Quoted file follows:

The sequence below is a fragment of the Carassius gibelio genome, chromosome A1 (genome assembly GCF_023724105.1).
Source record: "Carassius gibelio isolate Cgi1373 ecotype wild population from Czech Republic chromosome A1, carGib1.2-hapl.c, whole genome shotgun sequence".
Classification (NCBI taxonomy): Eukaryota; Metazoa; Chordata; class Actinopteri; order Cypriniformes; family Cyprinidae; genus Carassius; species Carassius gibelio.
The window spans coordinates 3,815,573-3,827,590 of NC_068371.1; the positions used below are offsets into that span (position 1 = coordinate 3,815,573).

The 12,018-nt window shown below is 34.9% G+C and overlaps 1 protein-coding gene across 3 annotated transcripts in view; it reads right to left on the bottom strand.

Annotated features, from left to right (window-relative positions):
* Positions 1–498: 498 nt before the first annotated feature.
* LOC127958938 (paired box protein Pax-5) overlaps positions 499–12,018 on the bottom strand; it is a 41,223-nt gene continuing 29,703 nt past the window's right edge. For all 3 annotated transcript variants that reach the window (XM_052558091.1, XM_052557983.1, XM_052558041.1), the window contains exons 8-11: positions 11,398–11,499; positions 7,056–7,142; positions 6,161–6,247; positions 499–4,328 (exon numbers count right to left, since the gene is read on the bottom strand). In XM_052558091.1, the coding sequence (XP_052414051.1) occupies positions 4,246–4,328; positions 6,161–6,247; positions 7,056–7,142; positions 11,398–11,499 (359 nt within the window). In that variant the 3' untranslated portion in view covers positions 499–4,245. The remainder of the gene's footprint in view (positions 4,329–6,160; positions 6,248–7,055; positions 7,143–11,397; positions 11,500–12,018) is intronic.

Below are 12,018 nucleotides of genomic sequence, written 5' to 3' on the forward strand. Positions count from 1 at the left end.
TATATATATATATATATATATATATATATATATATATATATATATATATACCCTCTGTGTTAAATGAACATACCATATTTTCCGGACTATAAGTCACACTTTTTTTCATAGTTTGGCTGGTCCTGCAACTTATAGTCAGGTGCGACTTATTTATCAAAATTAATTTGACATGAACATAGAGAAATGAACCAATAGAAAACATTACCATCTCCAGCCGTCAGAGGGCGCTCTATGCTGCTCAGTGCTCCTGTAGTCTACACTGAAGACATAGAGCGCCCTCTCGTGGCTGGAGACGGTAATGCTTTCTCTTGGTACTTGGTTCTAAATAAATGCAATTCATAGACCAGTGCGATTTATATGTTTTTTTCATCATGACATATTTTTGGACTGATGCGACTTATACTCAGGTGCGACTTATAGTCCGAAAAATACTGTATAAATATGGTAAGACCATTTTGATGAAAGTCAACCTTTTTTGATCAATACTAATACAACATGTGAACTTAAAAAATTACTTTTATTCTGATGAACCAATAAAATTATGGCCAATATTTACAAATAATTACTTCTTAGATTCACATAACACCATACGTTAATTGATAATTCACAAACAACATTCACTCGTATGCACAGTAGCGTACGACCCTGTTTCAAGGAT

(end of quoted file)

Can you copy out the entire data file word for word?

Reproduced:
The sequence below is a fragment of the Carassius gibelio genome, chromosome A1 (genome assembly GCF_023724105.1).
Source record: "Carassius gibelio isolate Cgi1373 ecotype wild population from Czech Republic chromosome A1, carGib1.2-hapl.c, whole genome shotgun sequence".
Classification (NCBI taxonomy): Eukaryota; Metazoa; Chordata; class Actinopteri; order Cypriniformes; family Cyprinidae; genus Carassius; species Carassius gibelio.
The window spans coordinates 3,815,573-3,827,590 of NC_068371.1; the positions used below are offsets into that span (position 1 = coordinate 3,815,573).

The 12,018-nt window shown below is 34.9% G+C and overlaps 1 protein-coding gene across 3 annotated transcripts in view; it reads right to left on the bottom strand.

Annotated features, from left to right (window-relative positions):
* Positions 1–498: 498 nt before the first annotated feature.
* LOC127958938 (paired box protein Pax-5) overlaps positions 499–12,018 on the bottom strand; it is a 41,223-nt gene continuing 29,703 nt past the window's right edge. For all 3 annotated transcript variants that reach the window (XM_052558091.1, XM_052557983.1, XM_052558041.1), the window contains exons 8-11: positions 11,398–11,499; positions 7,056–7,142; positions 6,161–6,247; positions 499–4,328 (exon numbers count right to left, since the gene is read on the bottom strand). In XM_052558091.1, the coding sequence (XP_052414051.1) occupies positions 4,246–4,328; positions 6,161–6,247; positions 7,056–7,142; positions 11,398–11,499 (359 nt within the window). In that variant the 3' untranslated portion in view covers positions 499–4,245. The remainder of the gene's footprint in view (positions 4,329–6,160; positions 6,248–7,055; positions 7,143–11,397; positions 11,500–12,018) is intronic.

Below are 12,018 nucleotides of genomic sequence, written 5' to 3' on the forward strand. Positions count from 1 at the left end.
TATATATATATATATATATATATATATATATATATATATATATATATATACCCTCTGTGTTAAATGAACATACCATATTTTCCGGACTATAAGTCACACTTTTTTTCATAGTTTGGCTGGTCCTGCAACTTATAGTCAGGTGCGACTTATTTATCAAAATTAATTTGACATGAACATAGAGAAATGAACCAATAGAAAACATTACCATCTCCAGCCGTCAGAGGGCGCTCTATGCTGCTCAGTGCTCCTGTAGTCTACACTGAAGACATAGAGCGCCCTCTCGTGGCTGGAGACGGTAATGCTTTCTCTTGGTACTTGGTTCTAAATAAATGCAATTCATAGACCAGTGCGATTTATATGTTTTTTTCATCATGACATATTTTTGGACTGATGCGACTTATACTCAGGTGCGACTTATAGTCCGAAAAATACTGTATAAATATGGTAAGACCATTTTGATGAAAGTCAACCTTTTTTGATCAATACTAATACAACATGTGAACTTAAAAAATTACTTTTATTCTGATGAACCAATAAAATTATGGCCAATATTTACAAATAATTACTTCTTAGATTCACATAACACCATACGTTAATTGATAATTCACAAACAACATTCACTCGTATGCACAGTAGCGTACGACCCTGTTTCAAGGAT